Historical Memorials of Canterbury: The Landing of Augustine. The Murder of Becket. Edward the Black Prince. Becket's Shrine

J. Murray, 1868 - 302 pages

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Page 272 - In the days of Shamgar the son of Anath, in the days of Jael, the highways were unoccupied, and the travellers walked through byways. 7 The inhabitants of the villages ceased, they ceased in Israel, until that I Deborah arose, that I arose a mother in Israel.
Page 217 - ... to have with them both men and women, that can well sing wanton songs, and some other pilgrims will have with them bagpipes, so that every town that they come through, what with the noise of their singing. and with the sound of their piping, and with the jangling of their Canterbury bells, and with the barking out of dogs after them, they make more noise than if the king came there away with all his clarions, and many other minstrels.
Page 29 - History of Rome. From the Earliest Times to the Establishment of the Empire. With the History of Literature and Art.
Page 142 - Partenay to sit all at one board, and other lords, knights and squires at other tables; and always the prince served before the king as humbly as he could, and would not sit at the king's board for any desire that the king could make, but he said he was not sufficient to sit at the table with so great a prince as the king was.
Page 7 - Rambles of a Naturalist on the Shores and Waters of the China Sea. Being Observations in Natural History during a Voyage to China, Formosa, Borneo, Singapore, &c., during 1866—67.
Page 86 - ... move up into the choir for safety, darted back, calling aloud as he went, " Away, you cowards ! By virtue of your obedience I command you not to shut the door— the church must not be turned into a castle.
Page 105 - Soldiers and servants with torches searched in vain under the solid table to find the cause of its convulsions, till one of the consciencestricken knights suggested that it was indignantly refusing to bear the sacrilegious burden of their arms. So ran the popular story ; and, as late as the fourteenth century, it was still shown in the same place — the earliest and most memorable instance of a " rapping," " leaping,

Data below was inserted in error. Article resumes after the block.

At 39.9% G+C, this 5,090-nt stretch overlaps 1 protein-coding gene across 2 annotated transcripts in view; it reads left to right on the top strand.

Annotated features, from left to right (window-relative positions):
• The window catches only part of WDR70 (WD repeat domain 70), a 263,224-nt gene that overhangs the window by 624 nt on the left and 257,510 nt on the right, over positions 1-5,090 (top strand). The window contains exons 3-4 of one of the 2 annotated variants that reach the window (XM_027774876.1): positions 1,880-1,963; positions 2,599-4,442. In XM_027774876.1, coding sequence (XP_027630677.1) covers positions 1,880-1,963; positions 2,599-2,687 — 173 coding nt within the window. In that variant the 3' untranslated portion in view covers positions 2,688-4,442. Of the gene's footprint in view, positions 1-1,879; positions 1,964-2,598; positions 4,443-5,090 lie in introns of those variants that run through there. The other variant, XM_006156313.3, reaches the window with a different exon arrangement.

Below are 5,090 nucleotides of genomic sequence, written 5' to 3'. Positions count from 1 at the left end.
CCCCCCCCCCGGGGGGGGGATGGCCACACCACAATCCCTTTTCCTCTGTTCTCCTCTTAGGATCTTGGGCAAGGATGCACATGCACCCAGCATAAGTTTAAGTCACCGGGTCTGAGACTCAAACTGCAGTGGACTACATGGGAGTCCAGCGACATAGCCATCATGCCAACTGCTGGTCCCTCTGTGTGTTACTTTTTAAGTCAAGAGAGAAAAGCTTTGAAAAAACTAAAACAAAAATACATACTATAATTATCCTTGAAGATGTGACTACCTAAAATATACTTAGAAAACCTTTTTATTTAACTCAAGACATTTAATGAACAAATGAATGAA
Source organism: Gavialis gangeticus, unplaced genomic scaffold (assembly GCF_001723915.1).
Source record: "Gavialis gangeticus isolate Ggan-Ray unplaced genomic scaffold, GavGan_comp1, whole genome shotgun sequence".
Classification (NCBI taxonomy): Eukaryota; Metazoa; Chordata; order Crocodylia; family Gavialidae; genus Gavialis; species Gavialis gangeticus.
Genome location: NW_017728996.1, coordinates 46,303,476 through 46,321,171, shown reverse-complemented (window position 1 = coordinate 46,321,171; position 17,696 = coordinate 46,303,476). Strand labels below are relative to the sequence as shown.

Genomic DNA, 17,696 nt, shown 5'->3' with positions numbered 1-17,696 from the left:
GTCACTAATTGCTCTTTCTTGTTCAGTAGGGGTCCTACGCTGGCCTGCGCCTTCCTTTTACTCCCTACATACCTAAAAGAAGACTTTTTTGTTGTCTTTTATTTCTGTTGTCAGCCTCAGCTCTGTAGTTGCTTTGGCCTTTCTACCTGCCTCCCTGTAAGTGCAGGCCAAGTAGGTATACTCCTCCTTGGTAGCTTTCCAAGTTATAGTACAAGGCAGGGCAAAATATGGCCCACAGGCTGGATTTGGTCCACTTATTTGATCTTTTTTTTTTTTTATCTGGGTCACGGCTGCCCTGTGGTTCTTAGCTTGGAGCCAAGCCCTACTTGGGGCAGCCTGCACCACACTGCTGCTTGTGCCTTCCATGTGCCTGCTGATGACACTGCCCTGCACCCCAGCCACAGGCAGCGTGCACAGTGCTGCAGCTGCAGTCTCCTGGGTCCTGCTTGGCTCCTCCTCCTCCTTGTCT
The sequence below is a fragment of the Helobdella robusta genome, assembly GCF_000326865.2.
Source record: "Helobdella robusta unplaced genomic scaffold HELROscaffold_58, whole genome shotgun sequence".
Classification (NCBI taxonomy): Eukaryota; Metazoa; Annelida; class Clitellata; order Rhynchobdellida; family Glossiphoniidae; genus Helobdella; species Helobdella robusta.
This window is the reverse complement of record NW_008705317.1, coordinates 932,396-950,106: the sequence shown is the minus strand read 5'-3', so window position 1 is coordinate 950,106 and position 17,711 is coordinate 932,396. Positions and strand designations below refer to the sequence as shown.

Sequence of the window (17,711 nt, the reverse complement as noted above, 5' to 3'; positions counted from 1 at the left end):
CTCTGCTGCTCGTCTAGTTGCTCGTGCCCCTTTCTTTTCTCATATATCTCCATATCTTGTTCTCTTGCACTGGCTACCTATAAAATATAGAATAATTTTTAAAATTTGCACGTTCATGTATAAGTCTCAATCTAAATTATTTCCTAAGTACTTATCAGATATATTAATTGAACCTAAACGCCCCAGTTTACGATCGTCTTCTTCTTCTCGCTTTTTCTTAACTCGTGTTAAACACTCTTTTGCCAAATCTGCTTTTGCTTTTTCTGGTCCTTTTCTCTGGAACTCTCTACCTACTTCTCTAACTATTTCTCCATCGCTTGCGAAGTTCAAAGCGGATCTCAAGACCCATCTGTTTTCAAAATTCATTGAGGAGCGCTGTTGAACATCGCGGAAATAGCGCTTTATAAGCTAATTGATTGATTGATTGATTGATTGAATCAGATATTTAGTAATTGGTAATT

Page 20 - LINDSAY'S (LORD) Lives of the Lindsays ; or, a Memoir of the Houses of Crawford and Balcarres. With Extracts from Official Papers and Personal Narratives. Second Edition.
Page 217 - I say to thee, that it is right well done ; that pilgrims have with them both singers and also pipers : that when one of them that goeth barefoot striketh his toe upon a stone and hurteth him sore and maketh him to bleed ; it is well done, that he or his fellow, begin then a song or else take out of his bosom a bagpipe for to drive away with such mirth, the hurt of his fellow. For with such solace, the travail and weariness of pilgrims is lightly and merrily brought forth.
Page 130 - VERY one who has endeavoured to study history, must be struck by the advantage which those enjoy who live within the neighbourhood of great historical monuments. To have seen the place where a great event happened — to have seen the picture, the statue, the tomb, of an illustrious man, is the next thing to being present at the event in person, to seeing the scene with our own eyes.

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